Cox: Phelan Hill – Olympic gold medallist
Starting ahead of these two outstanding boats are the crème of the US collegiate system. Starting Bow #1 are the defending champions, Yale. What’s interesting about this boat (from a British perspective) is that they have five British athletes on board – Charlie Elwes, Ollie Wynne-Griffith, Sholto Carnegie, Robert Hurn and freshman Tom Digby. They’ve already got victories under their belt this season with a win at the Head of the Housatonic. They will be relishing going up against some of the world’s greatest rowers.
Bow #2 is the University of California – Berkeley. The IRA champions have a very talented international line-up with two Austrians, a Dane, a Pole, a Serbian, a Dutchman, an American and a Canadian. The boat has four U23 World Champions and includes Poland’s Olympic M1X representative Natan Wegrzycki-Szymczyk.
Bow #3 are Harvard, they last won this event back in 2011 and this year’s boat includes a Brit, an Aussie, two South Africans and four Americans.
Washington are the most successful University in this event in recent years, with wins in 2008, 2010 and 2012. This year sees them start bow #6 and they have their own international line-up with a Brit, Serbian, Swiss, Dutch and four Americans
The Americans will be hoping “home field” advantage, (and perhaps a post-Olympic drop-off from some of the superstars) to take some scalps.
My picks…Leander in first, West End in 2nd and Cal in 3rd.
Women’s Champ 8
Defending champions: Cal Berkeley
Course record: 15:26.5 (USRowing 2007)
If the men’s Champ 8’s has an impressive line-up, the women’s event looks even better…it’s an “All-Star Scullers” v “All-Star Sweepers” v The USA’s finest.
The “All-Star Scullers” crew, racing as Cambridge Boat Club (Bow #4) is another who’s who of the world’s best scullers:
Gevvie Stone (USA) Rio Olympic silver medallist
Kim Brennan (AUS) Rio Olympic Champion
Emma Twigg (NZL) 2014 World Champion
Carling Zeeman (CAN) 10th W1X Rio Olympics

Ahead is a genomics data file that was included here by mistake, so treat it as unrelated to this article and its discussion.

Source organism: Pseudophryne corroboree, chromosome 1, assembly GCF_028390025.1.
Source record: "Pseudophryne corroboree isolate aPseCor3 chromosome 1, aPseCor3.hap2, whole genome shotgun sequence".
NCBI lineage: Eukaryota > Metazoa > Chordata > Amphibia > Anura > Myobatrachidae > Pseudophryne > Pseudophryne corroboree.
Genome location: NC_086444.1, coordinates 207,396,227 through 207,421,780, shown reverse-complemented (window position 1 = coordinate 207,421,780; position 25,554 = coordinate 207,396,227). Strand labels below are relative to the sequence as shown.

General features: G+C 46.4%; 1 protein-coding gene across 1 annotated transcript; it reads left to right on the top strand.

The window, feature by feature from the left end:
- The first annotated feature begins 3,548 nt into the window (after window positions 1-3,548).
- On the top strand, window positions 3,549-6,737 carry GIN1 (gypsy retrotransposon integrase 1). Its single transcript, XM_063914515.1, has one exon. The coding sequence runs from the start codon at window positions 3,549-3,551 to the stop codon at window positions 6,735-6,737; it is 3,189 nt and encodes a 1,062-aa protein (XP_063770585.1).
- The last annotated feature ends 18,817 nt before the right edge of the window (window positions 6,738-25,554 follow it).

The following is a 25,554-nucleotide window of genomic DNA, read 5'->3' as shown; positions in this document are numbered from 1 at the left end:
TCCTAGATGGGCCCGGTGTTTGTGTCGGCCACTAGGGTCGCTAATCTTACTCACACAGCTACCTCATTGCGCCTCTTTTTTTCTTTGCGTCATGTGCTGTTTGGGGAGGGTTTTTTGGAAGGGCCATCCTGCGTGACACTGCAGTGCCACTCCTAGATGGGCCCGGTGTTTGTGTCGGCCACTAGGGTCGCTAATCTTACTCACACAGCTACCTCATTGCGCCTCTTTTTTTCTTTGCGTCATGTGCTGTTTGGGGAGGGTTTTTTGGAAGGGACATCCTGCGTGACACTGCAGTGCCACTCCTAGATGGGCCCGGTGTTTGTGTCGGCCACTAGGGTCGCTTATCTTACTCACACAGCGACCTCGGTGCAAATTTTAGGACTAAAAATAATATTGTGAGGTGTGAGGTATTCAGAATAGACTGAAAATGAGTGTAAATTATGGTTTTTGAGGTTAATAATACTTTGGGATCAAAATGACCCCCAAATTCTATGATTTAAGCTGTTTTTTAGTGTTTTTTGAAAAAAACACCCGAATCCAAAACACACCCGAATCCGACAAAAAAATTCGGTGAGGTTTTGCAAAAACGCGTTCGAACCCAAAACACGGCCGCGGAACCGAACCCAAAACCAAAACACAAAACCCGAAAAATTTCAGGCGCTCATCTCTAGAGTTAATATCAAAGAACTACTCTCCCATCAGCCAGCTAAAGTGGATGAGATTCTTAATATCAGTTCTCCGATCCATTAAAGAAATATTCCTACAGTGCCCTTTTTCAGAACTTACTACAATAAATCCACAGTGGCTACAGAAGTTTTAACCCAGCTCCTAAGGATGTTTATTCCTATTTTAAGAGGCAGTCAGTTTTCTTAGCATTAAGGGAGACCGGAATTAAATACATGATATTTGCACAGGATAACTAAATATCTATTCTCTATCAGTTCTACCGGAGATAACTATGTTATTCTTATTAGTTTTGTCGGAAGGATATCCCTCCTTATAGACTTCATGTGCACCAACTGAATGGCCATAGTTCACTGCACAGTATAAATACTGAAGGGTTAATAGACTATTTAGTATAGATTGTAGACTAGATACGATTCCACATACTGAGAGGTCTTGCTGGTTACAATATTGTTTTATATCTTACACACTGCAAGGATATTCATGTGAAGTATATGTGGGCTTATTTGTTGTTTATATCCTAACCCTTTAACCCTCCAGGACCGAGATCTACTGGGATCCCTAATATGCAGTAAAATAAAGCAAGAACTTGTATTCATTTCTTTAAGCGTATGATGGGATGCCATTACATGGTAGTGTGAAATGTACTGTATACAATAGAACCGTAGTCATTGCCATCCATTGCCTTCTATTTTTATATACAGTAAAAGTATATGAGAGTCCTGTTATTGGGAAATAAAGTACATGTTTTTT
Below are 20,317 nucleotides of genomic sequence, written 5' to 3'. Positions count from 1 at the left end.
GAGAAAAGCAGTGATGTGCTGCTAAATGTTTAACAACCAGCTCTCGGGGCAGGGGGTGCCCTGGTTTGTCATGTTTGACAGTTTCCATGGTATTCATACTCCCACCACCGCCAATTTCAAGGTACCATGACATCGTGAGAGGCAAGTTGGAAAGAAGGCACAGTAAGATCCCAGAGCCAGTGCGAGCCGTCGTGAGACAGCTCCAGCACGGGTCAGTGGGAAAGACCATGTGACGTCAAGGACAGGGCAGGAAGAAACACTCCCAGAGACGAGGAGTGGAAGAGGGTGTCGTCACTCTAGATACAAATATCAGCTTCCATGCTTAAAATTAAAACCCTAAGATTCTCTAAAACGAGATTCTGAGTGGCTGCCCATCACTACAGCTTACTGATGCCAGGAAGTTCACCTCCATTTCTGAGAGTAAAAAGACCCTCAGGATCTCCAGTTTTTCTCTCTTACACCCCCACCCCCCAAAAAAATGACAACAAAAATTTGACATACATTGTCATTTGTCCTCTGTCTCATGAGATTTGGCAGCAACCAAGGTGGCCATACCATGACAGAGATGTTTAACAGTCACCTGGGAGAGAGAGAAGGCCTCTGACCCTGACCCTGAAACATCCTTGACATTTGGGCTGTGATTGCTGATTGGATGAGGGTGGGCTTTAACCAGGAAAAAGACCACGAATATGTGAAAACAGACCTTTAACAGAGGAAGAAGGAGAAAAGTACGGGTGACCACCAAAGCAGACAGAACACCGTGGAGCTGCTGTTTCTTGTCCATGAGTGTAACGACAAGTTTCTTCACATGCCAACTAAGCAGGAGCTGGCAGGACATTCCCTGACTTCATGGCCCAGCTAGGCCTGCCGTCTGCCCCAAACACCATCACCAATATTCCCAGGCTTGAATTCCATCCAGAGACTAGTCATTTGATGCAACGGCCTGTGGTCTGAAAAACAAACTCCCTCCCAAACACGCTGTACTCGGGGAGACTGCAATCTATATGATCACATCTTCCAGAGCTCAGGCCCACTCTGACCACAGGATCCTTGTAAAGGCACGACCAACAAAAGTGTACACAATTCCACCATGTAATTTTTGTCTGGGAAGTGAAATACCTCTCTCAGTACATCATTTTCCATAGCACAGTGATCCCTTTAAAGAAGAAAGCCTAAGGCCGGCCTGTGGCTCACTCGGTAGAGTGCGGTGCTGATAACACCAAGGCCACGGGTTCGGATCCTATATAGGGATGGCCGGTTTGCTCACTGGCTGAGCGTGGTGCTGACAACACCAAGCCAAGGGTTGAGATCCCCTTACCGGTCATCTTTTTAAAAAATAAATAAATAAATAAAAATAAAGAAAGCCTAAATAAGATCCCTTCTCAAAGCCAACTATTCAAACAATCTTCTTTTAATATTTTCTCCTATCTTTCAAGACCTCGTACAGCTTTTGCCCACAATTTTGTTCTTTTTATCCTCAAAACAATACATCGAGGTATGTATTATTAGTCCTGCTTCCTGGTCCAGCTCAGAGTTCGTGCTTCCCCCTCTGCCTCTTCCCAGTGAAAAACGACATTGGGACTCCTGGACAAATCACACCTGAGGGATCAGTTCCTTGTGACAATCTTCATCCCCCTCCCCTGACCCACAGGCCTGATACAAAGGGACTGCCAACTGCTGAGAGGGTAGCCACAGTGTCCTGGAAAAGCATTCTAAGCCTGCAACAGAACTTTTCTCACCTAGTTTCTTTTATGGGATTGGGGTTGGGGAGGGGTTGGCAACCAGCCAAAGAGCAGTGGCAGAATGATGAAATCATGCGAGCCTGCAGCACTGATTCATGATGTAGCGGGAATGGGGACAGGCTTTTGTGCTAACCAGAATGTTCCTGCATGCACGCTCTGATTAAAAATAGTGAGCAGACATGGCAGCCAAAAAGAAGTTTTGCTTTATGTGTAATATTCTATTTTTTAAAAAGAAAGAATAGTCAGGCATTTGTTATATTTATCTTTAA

Jeannine Gmelin (SUI) 5th W1X Rio Olympics
Magdalena Lobnig (AUT) 6th W1X Rio Olympics
Mirka Knapkova (CZE) London Olympic Champion
Sanita Puspure (IRE) 13th W1X Rio Olympics
The “All-Star Sweepers” crew, starting one place behind the scullers, are racing as the New York Athletic Club. It’s fundamentally four of the top five W2- crews from the Rio Olympics;
Grace Luczak (USA) 4th in Rio
Felice Mueller (USA) 4th in Rio
Heather Stanning (GBR) Rio gold
Jess Eddie (GBR – subbing for Helen Glover) Rio silver
Rebecca Scown (NZL) Rio silver
Genevieve Behrent (NZL) Rio silver
Kate Christowitz (RSA) 5th in Rio
Lee-Ann Persse (RSA) 5th in Rio
Seeing these two superstar crews going head to head, and starting one after the other is going to be very exciting. But, it’s not just about these two boats. The other 31 crews are all University boats with only one from outside the USA (A.A.S.R Skoll from the Netherlands, bow #25). Unlike the men’s University squads, there are far fewer overseas students in the women’s programmes. There will be three University crews starting ahead of the “Great 8’s”. Leading off in bow #1 is Brown, winners of Collegiate 8’s at the Head of the Housatonic earlier this month (their 3rd straight victory in the event).
In Bow #2 is the University of Virginia, bronze medallists last year this is their first public race of the season following a bronze medal at the NCAA Championships last season.
Bow #3 are Princeton, like Virginia they are making their season debut on the Charles. 4th last season they finished 6th at the NCAA championships and followed that with a trip to the UK and a win at Henley Women’s Regatta and a semi-final placing at Henley Royal.
Outside of the top five, the Dutch could be the dark horses of the event, among the crew they’ve got two Rio Olympians on board, Carline Bouw – silver medallist in the W4X, and Lies Rustenburg from the 6th placed Olympic W8. They may suffer from getting through traffic thanks to their low bow number.
My picks: New York (all-star sweepers) ahead of Cambridge (the scullers) with Brown the best of the rest.
Those are the top, Championship, events. But, there are some really interesting crews in some of the other classes as well. The Alumni eights always throw up some intriguing line ups. Washington Alumni (Bow #2) look to have one of the strongest boats with three Olympians on board (Robert Munn, Conlin McCabe and Ante Kusurin). Another Alumni crew to watch are the Cambridge University old-boys racing as Crabtree Boat Club (bow #13) They have Rio gold medallist George Nash in the 5 seat and senior Austrian international Alex Leichter. In the women’s Alumni event the University of Michigan Alumni lead off and they have four Olympians in the crew including gold medallist Amanda Elmore. Fat Cat (bow #4) have a crew full of senior and U23 internationals including World Champion Heidi Robbins.
Finally, as a Brit I want to give a shout out to the 40 British clubs, Universities and Schools that have made the trip across the Atlantic to fly the flag in Boston. Good luck to all (especially Upper Thames Rowing Club!)
The Head of the Charles should be on every rowers Bucket List….on year I’ll tick it off mine (if only as a spectator or commentator….my racing days are over)! Maybe in 2017….